Banks are also providing new tools for their customers to check their own energy consumption. Santander has just launched a free “Home Energy Report” that will highlight the areas in which a customer can prioritize in terms of energy efficiency improvements as well as the associated costs.

For those that do want to shop for environmentally-conscious banks, green neobanks are providing an attractive option. Much like socially-focused neobanks creating offerings tailored to the unique needs of certain communities, green neobanks are designed for those who want to do good when they bank. Bunq, the Dutch neobank, has an Easy Green offering that includes tree planting and a host of green-related features. Aspiration is another great example in America. They also offer the chance to round up every purchase to help plant trees. They go even further by giving 5% cash back for socially conscious spending.

With everyone hopping on board the ESG train, the concern then becomes greenwashing. How do you weed out the true adherents versus those institutions who are merely slapping an ESG label on a product or investment to earn some positive press and stay in the good graces of their customers?

As the new commitments come thick and fast, everyone is trying to define some rules of the road. Benchmarking initiatives are being put forward by governments, international organizations, and the private sector. There is an initiative underway by the Big 4 accounting firms seeking to put some quantitative heft behind ESG efforts. Dubbed “stakeholder capitalism metrics”, the framework intends to create “long-awaited consistency in how companies inform investors (and themselves) about their behavior in relation to ESG norms.” With a common benchmark, customers and investors can compare companies and determine who is really taking environmental concerns seriously.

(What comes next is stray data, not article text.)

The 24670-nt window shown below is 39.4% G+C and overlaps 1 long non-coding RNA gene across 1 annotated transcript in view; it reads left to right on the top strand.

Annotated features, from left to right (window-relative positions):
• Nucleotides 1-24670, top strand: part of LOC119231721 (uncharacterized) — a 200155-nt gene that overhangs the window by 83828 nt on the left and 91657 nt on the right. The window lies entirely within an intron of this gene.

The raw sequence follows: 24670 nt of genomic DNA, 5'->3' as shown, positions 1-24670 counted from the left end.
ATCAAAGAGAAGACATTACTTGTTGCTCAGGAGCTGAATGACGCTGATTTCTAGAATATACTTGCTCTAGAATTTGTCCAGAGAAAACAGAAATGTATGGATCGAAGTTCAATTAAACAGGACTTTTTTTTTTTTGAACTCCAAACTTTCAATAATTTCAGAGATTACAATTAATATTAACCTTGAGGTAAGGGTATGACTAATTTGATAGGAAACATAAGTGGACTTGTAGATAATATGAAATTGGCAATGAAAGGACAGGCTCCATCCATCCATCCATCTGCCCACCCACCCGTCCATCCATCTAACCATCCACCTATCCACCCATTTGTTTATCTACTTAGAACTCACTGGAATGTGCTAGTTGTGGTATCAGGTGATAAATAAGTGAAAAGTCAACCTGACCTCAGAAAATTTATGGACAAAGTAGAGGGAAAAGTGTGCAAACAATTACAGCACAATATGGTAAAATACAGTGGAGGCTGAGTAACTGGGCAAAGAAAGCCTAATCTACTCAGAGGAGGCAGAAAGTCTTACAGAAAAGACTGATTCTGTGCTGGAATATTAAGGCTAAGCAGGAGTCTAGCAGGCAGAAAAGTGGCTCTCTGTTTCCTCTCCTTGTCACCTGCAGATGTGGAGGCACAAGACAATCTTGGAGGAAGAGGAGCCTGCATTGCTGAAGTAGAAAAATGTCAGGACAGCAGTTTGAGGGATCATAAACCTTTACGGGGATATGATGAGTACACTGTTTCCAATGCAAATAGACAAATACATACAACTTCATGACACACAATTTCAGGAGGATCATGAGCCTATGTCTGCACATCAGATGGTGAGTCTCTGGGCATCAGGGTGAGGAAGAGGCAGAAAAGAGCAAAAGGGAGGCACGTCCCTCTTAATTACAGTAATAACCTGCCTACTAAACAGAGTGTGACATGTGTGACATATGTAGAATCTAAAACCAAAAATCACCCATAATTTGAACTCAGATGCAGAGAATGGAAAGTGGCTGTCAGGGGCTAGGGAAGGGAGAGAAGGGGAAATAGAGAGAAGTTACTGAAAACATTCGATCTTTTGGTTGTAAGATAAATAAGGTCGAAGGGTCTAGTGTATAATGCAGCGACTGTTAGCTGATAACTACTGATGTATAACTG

The EU is also trying to get their arms around sustainable investment. Starting last month, new rules, called Sustainable Finance Disclosure Regulation (SFDR), came into effect in the Union that will require managers of ESG funds to put forward a tangible, measurable plan regarding the impact of their investments.

Until there is any sort of uniformity, navigating the world of sustainable finance and determining who is really green, will remain difficult. But, given the plenitude of efforts in this space, it is abundantly clear that the planet is on the minds of executives everywhere.  

There is always a renewed focus on the planet in April, with the 22nd of the month being Earth Day. Sustainable banking isn’t confined to a single month, nor to a single institution. The movement towards responsible and environmental banking has a lot of momentum throughout the industry. For the planet's sake, we can only hope the movement is more than the sum of its press releases and turns into concrete, quantifiable action.